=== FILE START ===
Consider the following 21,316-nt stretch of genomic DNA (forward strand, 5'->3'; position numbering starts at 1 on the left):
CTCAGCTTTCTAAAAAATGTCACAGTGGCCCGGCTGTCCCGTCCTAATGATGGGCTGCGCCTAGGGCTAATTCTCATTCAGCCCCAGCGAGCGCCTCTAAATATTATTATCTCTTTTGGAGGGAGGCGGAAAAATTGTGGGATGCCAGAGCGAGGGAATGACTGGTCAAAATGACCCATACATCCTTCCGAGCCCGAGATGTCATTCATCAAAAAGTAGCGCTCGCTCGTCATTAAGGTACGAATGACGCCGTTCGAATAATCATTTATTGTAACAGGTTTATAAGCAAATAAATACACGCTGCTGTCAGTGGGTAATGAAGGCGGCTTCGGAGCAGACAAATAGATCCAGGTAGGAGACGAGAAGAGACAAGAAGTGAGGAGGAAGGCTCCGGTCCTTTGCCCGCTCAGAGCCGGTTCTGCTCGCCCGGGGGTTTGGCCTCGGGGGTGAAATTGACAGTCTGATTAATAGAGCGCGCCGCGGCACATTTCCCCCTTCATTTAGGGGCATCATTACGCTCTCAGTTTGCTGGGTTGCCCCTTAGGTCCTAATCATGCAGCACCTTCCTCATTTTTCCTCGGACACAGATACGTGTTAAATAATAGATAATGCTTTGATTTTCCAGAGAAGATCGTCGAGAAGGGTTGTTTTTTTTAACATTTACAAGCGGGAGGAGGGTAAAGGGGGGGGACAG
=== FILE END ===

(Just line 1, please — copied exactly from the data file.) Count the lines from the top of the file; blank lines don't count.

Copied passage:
Consider the following 21,316-nt stretch of genomic DNA (forward strand, 5'->3'; position numbering starts at 1 on the left):